In the final part of our broadband jargon buster, we will be looking at some more terms that may perplex many of you when looking to purchase broadband from a supplier. This is a great reference to help decide which ISP is for you.
Bonding is the term used to describe connecting several broadband lines together and therefore giving you increased speeds. It’s often used in larger buildings with several offices or for companies that require faster speeds.
This is a policy that has been introduced by your Internet Service Provider to stop users abusing their unlimited download packages, and is what stops it truly being unlimited downloads. Your ISP will keep track of them the amount of data you are downloading and if they see that you are using it too much for things like torrenting you may incur a penalty as a result.
During peak times you may notice a slow down in performance with your broadband. This is down to the fact that there are many households in your area using their own broadband connection to access the Internet at the same time. So your ISP will manage how the speeds are allocated, giving priority to some traffic over others. If you wish to avoid this look for a broadband provider that provides a no traffic management option.
You may do a lot of streaming if you use services like BBC iPlayer or Netflix. This is the term used to describe anything that can be displayed at the same time as downloading. Streaming has allowed many to enjoy music, TV shows or films without first having to download it on to their computers first. Streaming is a great service if you have fast enough speeds to cope with the amount of data being downloaded. Streaming music can easily be performed by most broadband connections due to the low file sizes. TV Shows and films, however, have larger files types due to the amount of data being displayed, especially for High Definition shows.
No, we’re not talking about the Apple devices here. We’re referring to the Migration Authorisation Code which is similar to the PAC codes you get when transferring a mobile number over to a new network. It is used to identify your phone line and will be supplied by your existing provider to a new supplier within 30 days. The MAC code allows your broadband connection to be switch over to your new provider and is often why you may see issues with your broadband connection when your new service is connected.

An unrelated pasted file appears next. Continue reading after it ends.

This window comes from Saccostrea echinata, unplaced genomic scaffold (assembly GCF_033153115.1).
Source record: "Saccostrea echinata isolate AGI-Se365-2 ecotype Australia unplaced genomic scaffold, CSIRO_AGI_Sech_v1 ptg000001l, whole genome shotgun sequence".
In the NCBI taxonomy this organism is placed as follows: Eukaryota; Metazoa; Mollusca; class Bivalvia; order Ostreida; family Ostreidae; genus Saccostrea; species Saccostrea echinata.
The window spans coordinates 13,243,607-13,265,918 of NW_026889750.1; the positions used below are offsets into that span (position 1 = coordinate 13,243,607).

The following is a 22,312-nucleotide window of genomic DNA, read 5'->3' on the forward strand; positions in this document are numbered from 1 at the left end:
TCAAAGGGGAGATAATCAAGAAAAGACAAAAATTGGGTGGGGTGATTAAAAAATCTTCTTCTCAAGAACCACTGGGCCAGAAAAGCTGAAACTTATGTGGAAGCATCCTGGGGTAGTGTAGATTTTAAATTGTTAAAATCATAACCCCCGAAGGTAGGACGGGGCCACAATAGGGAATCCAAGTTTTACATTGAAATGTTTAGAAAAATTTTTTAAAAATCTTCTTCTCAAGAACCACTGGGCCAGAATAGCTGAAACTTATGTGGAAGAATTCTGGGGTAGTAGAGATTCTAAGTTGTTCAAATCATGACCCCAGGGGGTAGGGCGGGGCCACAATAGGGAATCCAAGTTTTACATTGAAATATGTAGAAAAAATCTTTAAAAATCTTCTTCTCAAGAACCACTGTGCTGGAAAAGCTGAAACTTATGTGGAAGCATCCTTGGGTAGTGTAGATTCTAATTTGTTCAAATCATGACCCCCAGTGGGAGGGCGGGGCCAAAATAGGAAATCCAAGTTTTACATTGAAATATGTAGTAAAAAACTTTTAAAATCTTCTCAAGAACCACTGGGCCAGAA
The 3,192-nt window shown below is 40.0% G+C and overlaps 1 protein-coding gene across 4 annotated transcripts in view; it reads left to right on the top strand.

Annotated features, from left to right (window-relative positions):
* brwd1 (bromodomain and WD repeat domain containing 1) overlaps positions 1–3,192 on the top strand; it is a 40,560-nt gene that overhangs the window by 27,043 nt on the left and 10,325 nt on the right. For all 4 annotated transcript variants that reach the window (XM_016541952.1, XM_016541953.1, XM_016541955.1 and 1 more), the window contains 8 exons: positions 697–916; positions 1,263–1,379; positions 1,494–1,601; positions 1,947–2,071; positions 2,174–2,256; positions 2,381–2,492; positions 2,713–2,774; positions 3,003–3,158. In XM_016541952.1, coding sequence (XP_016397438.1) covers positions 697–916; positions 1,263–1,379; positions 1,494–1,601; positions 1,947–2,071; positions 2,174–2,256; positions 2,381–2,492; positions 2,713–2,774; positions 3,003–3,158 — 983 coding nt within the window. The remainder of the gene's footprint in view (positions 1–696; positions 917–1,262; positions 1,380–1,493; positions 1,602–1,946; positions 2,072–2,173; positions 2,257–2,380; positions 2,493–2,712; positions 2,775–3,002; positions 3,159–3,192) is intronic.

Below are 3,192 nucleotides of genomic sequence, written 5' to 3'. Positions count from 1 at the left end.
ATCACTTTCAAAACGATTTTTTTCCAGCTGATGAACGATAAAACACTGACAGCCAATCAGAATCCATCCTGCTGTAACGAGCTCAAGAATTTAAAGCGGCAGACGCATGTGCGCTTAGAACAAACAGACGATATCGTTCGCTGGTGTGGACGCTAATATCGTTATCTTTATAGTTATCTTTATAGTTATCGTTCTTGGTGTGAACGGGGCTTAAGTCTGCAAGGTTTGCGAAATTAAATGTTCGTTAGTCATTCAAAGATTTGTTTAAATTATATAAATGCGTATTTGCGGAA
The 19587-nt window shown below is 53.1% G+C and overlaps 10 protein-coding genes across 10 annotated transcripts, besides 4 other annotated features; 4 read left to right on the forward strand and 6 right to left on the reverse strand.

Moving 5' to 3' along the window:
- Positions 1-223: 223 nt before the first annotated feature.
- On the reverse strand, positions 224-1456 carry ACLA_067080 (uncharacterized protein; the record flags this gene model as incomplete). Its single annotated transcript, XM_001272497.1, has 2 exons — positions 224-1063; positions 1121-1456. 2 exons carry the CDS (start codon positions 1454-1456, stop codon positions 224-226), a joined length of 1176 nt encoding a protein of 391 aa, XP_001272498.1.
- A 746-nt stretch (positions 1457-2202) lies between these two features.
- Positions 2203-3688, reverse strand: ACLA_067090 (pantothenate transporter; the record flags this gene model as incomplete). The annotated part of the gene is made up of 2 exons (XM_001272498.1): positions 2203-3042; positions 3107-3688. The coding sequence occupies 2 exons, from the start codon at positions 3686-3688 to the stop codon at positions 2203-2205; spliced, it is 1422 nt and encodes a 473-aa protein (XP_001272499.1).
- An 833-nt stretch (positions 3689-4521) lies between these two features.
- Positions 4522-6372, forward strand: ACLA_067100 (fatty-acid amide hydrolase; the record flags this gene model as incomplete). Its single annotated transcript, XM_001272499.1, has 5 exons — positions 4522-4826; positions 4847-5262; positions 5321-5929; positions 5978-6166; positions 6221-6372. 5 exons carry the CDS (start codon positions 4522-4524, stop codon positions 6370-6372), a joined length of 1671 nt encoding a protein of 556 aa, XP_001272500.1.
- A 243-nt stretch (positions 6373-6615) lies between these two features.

This is different to the MAC referred to above and stands for Media Access Control address. A MAC address is essentially the unique serial code for a specific device. For example, you may have an iPad which connects to a router, and you can see its MAC address from the router admin page and even from the device itself. This unique code is the same no matter what network it is connected to and is what allows you to identify a specific device.
A hotspot is a wireless access point where you can access the Internet on the move. You will often find these in hotels and cafes on services such as BT Openzone. Some broadband providers will allow you to connect to these hotspots free of charge as part of their packages, particularly with BT Broadband and Plusnet. A hotspot can also refer to the sharing of a mobile broadband connection through your smartphone. A lot of smartphones have the ability to have a hotspot active, meaning anyone can connect to the phone as it were a WiFi access point and share the 4g connection.
This is a piece of software that protects your computer from being infected with programs and scripts that steal data such as passwords, address details, etc. when you are using a web browser. It also protects you from receiving unwanted spam when using a web browser. This is often a common issue with those new to the Internet, as spotting fake deals, offers and downloads are what enable you to further protect yourself from spyware. However investing in a great anti-spyware will help in that it does that job for you if you are not sure.
Another software that a lot of computers needs, in particular Windows based computers. When connected to the Internet there are several ways in which a virus can infect your computer. It is wise to protect your PC from this threat with anti-virus software. A Virus can damage your computer physically by access files and deleting them. Some also have the ability to steal important personal information.
Cookies are a great sweet biscuit available in most supermarkets. Okay, that’s not what they are in Internet terms, but I’ve got food on my mind. A cookie is a file that is downloaded when you first visit a website and can also store information about you if you let it. A cookie can be used to remember preferences and even store passwords locally on your computer. Cookies are beneficial for ease of access, however, they can be a problem for those of us who are security conscious and don’t want people to know our details. EU law has meant that websites must have a cookie consent message when first visiting a site which should help prevent unauthorised access.